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Guilt By Design

Opening Date
24 Oct 2019
PG13 Some Violence
94 mins
Mandarin with English & Chinese subtitles
Action, Crime
Lai Siu Kwan, Liu Yongtai, Sze Pak Lam
Nick Cheung, Zhang Han
When a juror on a high-profile case learns that his daughter has been mysteriously kidnapped, he is forced to decide whether to use his special skills to influence the case as the kidnappers demand.
By Jason Lin  30 Oct 2019
Guilt by Design introduces the element of hypnosis to induce vigour into the aged genre.
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Cop and courtroom dramas and thrillers are a common staple and sight at the theatres. What never cease to captivate viewers is the sense of mystery and how the plot thickens through a screenplay with depth and thoughts. Put together by a team of relatively new filmmakers (co-directed and co-written by Lai Siu Kwan, Liu Yongtai, Sze Pak Lam), Guilt by Design introduces the element of hypnosis to induce vigour into the aged genre.
Hong Kong veteran actor Nick Cheung plays the lead protagonist – a leading academic practitioner in hypnosis and hypnotherapy. The film opens with an impressionable scene of what Cheung’s character is capable of and quickly progresses to the main agenda where a jury is convened to review a high-profile court case where family members of an established corporate enterprise are involved.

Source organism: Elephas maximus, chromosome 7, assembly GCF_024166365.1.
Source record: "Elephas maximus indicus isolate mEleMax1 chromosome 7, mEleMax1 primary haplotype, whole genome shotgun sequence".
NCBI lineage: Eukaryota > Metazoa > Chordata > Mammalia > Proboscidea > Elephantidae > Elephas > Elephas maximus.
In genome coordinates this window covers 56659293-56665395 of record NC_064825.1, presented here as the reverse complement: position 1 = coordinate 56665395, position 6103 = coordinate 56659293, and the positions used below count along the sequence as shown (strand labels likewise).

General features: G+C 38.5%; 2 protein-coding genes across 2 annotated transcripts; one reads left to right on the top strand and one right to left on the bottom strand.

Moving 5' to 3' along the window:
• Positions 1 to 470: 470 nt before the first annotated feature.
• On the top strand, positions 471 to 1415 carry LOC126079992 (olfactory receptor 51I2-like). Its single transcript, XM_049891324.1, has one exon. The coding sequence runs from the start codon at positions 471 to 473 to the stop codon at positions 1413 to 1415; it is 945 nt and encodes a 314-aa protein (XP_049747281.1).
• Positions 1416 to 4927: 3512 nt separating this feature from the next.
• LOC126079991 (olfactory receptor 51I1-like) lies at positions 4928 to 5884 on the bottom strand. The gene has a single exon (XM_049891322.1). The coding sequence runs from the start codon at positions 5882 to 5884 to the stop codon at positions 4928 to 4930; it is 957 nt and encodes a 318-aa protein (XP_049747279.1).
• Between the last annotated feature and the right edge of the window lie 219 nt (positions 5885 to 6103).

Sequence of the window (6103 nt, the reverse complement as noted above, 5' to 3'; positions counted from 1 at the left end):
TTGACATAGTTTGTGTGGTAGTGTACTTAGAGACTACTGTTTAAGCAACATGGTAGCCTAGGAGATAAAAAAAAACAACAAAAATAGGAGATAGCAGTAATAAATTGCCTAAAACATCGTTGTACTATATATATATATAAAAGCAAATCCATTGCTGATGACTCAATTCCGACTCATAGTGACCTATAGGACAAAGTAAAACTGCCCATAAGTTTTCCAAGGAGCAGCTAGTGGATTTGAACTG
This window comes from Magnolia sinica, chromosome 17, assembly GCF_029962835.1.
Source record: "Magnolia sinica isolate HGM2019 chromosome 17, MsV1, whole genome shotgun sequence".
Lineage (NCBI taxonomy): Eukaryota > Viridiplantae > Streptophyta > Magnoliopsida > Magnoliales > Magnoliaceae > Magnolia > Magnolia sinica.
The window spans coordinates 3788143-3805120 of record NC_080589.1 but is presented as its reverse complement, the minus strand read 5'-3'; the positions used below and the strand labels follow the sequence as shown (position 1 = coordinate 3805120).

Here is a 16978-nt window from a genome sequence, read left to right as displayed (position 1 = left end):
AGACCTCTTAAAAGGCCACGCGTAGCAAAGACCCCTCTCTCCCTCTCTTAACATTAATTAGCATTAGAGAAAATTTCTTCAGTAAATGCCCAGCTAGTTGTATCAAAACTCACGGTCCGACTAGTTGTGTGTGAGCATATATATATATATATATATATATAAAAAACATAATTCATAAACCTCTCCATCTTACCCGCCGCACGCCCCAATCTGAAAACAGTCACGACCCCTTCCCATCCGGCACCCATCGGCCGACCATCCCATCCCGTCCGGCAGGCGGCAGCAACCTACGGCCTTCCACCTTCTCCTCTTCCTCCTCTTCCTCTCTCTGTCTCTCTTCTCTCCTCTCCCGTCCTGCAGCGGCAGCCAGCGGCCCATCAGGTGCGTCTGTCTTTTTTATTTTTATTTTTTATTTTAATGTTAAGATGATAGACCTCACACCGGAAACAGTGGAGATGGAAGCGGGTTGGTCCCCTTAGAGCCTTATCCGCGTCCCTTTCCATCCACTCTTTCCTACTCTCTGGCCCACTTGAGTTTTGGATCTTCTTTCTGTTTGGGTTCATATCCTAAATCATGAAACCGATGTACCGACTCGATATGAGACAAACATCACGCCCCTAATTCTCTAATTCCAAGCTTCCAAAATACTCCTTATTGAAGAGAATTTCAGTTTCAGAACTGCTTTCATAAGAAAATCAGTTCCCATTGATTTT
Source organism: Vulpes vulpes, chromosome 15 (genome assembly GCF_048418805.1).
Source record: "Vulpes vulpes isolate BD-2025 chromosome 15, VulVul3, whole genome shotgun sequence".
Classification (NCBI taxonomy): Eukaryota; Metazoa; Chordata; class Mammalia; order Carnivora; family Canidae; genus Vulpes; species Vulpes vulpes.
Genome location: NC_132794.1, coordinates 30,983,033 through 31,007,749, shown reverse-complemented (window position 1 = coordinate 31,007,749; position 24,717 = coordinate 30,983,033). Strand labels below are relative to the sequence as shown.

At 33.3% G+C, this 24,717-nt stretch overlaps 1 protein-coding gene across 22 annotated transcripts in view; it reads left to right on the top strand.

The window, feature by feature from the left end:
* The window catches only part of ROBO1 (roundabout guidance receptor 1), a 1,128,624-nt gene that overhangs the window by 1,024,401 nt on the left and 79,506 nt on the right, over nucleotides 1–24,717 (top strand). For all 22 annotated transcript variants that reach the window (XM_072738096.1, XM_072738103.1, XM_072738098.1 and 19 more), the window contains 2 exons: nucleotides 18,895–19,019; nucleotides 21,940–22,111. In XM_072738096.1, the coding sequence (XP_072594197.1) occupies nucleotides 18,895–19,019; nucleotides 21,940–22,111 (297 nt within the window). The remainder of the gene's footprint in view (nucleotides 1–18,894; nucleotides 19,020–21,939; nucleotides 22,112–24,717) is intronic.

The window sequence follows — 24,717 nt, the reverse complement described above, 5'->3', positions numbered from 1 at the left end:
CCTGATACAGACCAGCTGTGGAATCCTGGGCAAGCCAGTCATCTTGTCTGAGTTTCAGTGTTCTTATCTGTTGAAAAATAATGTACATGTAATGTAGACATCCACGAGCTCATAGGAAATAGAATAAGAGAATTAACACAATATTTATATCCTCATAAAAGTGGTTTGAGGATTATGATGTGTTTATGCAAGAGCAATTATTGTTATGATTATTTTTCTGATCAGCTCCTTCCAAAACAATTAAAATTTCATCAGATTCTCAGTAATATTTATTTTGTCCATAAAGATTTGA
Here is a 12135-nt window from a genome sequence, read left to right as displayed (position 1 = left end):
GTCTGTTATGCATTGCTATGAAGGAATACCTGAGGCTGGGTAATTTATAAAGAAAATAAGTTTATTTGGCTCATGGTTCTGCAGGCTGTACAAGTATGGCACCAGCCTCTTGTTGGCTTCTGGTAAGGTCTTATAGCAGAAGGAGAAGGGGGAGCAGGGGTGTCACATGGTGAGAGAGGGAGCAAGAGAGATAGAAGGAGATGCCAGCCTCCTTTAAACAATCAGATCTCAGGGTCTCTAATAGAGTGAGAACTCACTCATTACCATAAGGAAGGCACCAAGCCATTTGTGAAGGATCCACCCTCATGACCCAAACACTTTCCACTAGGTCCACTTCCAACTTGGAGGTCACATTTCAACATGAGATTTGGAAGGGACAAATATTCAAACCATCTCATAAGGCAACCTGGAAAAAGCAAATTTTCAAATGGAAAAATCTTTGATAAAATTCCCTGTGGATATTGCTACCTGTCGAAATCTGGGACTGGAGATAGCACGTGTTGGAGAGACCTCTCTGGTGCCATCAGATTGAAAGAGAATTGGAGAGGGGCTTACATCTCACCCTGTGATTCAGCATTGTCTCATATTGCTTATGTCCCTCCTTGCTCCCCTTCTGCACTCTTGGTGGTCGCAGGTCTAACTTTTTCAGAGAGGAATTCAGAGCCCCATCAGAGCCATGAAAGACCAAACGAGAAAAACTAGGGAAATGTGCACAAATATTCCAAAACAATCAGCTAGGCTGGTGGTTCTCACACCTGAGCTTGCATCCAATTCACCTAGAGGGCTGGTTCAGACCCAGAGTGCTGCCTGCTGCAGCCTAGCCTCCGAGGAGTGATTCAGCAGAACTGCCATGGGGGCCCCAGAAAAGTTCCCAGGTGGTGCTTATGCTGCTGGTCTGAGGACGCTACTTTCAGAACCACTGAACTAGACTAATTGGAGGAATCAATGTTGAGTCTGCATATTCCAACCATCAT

Guilt by Design is driven by a simple concept – to examine the impact and influence of hypnosis on the jury. One by one, Cheung’s character applies his craft on various members of the jury – not by choice as many would have guessed. There are people close to the court case who wishes to manipulate the verdict and thus deploys blackmailing tactics where the hypnotist’s daughter is held hostage.
With a promising premise, the film is not as taut and thrilling as some may have preferred. This is further aggravated with underwritten characters, including the various members of the jury. The investment of developing personal traits for the jury members could have paid off, especially since the main draw of the film is the challenge and process of how Cheung’s character navigates the critical situation imposed upon him.
Slightly below average cast ensemble and performance is noticed in the film. It is uncertain if it stems from the inexperienced directing or the limitations of the screenplay. The onscreen characters, which includes a range of talents like Babyjohn Choi, Zhang Han, Felix Lok and Kent Cheng, didn’t deliver any real emotions or overarching messages to the audience.
Throwing in the occasional car chase and (literally) high-octane action scenes may serve as a double-edged sword to add and subtract from the film. While genre fans will be pleased, it takes precious onscreen time and focus away from the jury and court case plot thread.
While the filmmakers’ endeavours might not have led to significant outcomes, they are nevertheless commendable efforts given the promising premise. With the right direction and guidance, the filmmaking trio might transit well in their onward cinematic careers after Guilt by Design.
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